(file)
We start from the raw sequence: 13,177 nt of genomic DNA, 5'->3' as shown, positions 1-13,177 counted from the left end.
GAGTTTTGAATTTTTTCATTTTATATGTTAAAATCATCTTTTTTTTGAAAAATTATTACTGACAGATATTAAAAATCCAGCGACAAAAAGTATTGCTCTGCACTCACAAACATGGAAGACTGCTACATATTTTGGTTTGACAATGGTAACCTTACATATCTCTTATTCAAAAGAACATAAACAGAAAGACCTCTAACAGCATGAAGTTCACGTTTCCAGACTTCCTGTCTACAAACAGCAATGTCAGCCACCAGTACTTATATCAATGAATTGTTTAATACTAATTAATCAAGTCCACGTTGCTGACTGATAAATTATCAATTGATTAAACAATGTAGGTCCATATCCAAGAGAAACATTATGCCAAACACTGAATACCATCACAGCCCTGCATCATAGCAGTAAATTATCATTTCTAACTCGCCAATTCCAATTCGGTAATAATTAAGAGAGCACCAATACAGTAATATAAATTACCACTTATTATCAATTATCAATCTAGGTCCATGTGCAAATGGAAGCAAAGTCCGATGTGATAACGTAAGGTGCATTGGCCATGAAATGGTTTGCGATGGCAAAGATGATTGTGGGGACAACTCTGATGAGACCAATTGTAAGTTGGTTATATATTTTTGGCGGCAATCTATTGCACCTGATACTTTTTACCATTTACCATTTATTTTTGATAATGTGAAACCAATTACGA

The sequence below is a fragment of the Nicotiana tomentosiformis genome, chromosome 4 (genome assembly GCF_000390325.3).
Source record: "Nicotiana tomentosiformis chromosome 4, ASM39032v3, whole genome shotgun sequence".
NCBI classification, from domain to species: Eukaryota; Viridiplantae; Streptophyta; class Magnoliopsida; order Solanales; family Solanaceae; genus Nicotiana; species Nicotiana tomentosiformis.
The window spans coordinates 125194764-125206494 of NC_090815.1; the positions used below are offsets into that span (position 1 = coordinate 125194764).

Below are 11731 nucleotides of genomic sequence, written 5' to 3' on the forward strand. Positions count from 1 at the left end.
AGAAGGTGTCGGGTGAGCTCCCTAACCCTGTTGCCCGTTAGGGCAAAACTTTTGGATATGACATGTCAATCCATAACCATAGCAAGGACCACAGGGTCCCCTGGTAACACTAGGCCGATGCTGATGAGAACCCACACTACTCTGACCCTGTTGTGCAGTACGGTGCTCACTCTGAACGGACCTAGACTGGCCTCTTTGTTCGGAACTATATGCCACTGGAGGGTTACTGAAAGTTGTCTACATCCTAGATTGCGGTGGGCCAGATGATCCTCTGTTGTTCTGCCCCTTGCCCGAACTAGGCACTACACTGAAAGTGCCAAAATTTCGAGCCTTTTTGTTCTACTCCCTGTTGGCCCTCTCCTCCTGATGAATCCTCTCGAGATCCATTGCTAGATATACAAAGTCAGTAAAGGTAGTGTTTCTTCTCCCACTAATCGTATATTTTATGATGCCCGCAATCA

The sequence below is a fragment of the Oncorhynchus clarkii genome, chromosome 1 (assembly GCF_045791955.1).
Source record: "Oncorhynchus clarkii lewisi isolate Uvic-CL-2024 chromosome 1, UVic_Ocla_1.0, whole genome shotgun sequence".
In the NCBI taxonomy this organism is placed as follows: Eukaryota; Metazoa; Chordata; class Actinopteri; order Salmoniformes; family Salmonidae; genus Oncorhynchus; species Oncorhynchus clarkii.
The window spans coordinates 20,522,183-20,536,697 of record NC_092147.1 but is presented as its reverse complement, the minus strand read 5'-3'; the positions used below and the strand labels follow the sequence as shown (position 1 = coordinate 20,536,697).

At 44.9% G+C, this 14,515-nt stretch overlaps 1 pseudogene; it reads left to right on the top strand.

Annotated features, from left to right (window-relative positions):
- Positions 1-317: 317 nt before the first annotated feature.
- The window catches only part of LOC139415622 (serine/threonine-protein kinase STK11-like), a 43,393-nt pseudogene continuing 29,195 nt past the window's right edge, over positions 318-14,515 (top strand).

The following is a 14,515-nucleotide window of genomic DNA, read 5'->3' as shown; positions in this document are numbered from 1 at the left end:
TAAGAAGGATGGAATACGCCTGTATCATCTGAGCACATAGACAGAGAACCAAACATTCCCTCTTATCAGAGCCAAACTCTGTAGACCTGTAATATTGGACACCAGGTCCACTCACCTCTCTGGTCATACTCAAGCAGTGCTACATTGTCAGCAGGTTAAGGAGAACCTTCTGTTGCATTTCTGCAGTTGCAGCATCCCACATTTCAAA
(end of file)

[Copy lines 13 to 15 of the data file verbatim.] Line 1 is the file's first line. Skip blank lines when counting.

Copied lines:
At 44.9% G+C, this 14,515-nt stretch overlaps 1 pseudogene; it reads left to right on the top strand.

Annotated features, from left to right (window-relative positions):
- Positions 1-317: 317 nt before the first annotated feature.